01 Apr The Screen Printing Process
Screen printing is a way of transferring a stenciled image onto a substrate, such as fabric, ceramic or other surface. It dates back to 960 AD when the Chinese were the first to employ this method. Screen printing gained popularity during the 1900s and is now one of the main ways to mass reproduce images. It is a very popular way for businesses to add their logos or other imagery to promotional items because it is inexpensive and rich in detail.
The first step in the screen printing process is for a mesh to be chosen. A variety of textiles will work as a screen printing mesh. The different size of the holes in the material change the depth and intensity of the image they create. Polyester is the most common mesh used in modern screen printing, but there are others. Once a mesh is chosen, it is stretched across a frame to keep it taut while it’s being worked with.
The next step is for a stencil to be made and applied to the mesh to direct the ink into the proper areas of the design. The most common way for stencils to be made in recent years is through photo emulsion. This is similar to creating a negative for a photo. The closed space, or positive space keeps the ink out, and the open space, or negative space let’s the ink through, creating a positive image on the substrate.
To create a stencil on the mesh, a photo sensitive emulsion is applied to the entire screen, and then it is left in a dark room to dry. Next, the desired image is photocopied or printed onto a transparent sheet, making the areas meant to be printed not transparent. In the dark room, the printed transparency is laid over the top of the photosensitive mesh, and then it is exposed to light. The light burns the exposed area of the emulsion, fastening it to the mesh. The unexposed areas can then be rinsed away, leaving behind empty, or negative space where the positive image can be pushed through.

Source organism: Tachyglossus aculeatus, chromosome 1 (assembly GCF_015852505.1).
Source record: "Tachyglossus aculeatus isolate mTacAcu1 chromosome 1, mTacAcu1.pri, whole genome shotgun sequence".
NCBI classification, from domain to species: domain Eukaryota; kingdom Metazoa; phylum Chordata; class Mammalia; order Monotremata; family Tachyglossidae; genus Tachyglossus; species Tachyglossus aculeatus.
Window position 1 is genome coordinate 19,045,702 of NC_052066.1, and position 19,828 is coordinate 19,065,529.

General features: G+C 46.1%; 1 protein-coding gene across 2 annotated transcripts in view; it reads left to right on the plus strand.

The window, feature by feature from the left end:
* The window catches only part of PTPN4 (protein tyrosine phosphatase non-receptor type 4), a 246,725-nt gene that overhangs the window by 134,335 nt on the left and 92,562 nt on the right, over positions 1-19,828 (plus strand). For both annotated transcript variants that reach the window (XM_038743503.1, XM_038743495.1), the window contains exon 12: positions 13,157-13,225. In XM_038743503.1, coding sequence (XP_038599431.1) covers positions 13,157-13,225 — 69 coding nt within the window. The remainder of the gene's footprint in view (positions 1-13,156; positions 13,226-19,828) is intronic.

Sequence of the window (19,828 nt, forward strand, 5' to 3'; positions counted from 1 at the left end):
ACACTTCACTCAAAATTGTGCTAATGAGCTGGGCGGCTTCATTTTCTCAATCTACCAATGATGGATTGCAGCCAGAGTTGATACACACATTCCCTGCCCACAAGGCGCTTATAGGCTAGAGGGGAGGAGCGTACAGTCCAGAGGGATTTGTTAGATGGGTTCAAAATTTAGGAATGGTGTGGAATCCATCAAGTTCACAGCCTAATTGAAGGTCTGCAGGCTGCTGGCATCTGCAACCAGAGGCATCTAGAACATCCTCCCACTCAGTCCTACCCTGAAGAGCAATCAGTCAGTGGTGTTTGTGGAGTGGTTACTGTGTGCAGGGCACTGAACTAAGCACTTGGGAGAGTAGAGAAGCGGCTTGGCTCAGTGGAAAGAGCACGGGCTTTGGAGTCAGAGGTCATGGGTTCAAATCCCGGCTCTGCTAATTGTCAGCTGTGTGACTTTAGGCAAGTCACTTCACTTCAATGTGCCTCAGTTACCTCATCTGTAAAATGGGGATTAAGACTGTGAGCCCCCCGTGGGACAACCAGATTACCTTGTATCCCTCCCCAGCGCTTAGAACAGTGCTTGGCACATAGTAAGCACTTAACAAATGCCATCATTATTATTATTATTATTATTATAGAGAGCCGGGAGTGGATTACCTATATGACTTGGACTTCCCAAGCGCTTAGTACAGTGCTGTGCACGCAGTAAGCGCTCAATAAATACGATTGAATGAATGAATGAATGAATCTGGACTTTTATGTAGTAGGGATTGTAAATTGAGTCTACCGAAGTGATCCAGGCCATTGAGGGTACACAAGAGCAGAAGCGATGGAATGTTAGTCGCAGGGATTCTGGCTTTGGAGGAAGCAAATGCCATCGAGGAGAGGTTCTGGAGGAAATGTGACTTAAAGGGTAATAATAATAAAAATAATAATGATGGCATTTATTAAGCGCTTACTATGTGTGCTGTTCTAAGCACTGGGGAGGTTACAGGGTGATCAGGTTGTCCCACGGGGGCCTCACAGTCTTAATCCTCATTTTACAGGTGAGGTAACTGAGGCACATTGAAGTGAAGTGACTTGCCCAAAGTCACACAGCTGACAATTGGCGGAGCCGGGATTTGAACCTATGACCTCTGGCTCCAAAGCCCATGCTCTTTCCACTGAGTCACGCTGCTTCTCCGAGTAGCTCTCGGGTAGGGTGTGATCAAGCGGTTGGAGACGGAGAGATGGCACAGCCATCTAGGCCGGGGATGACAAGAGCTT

The final step in creating a screen printed image is to apply the ink. The framed and stencilled mesh is placed flat over the chosen substrate, which is secured down flat as well. The ink is then applied by sweeping it across the screen, and pressing it through with a rubber blade, or squeegee.The open holes in the mesh allow the ink through, while the closed ones block it. This creates the image. The excess ink is collected in a reservoir and the other end of the screen to be used on the next print. The screen is lifted, the substrate is removed, a new one is put in place, and the process is repeated as many times as desired using the same screen.
There are some extra steps to keep things taped down and cleaned properly between each printing but this is the basic screen printing process. The whole thing can be accomplished very rapidly using industrialized machines which work at a rate of 1,805 prints per hour, down to the slower speed of doing one print at a time by hand. The versatility of the screen printing process and the affordability of materials is partly why it has become so widely popular.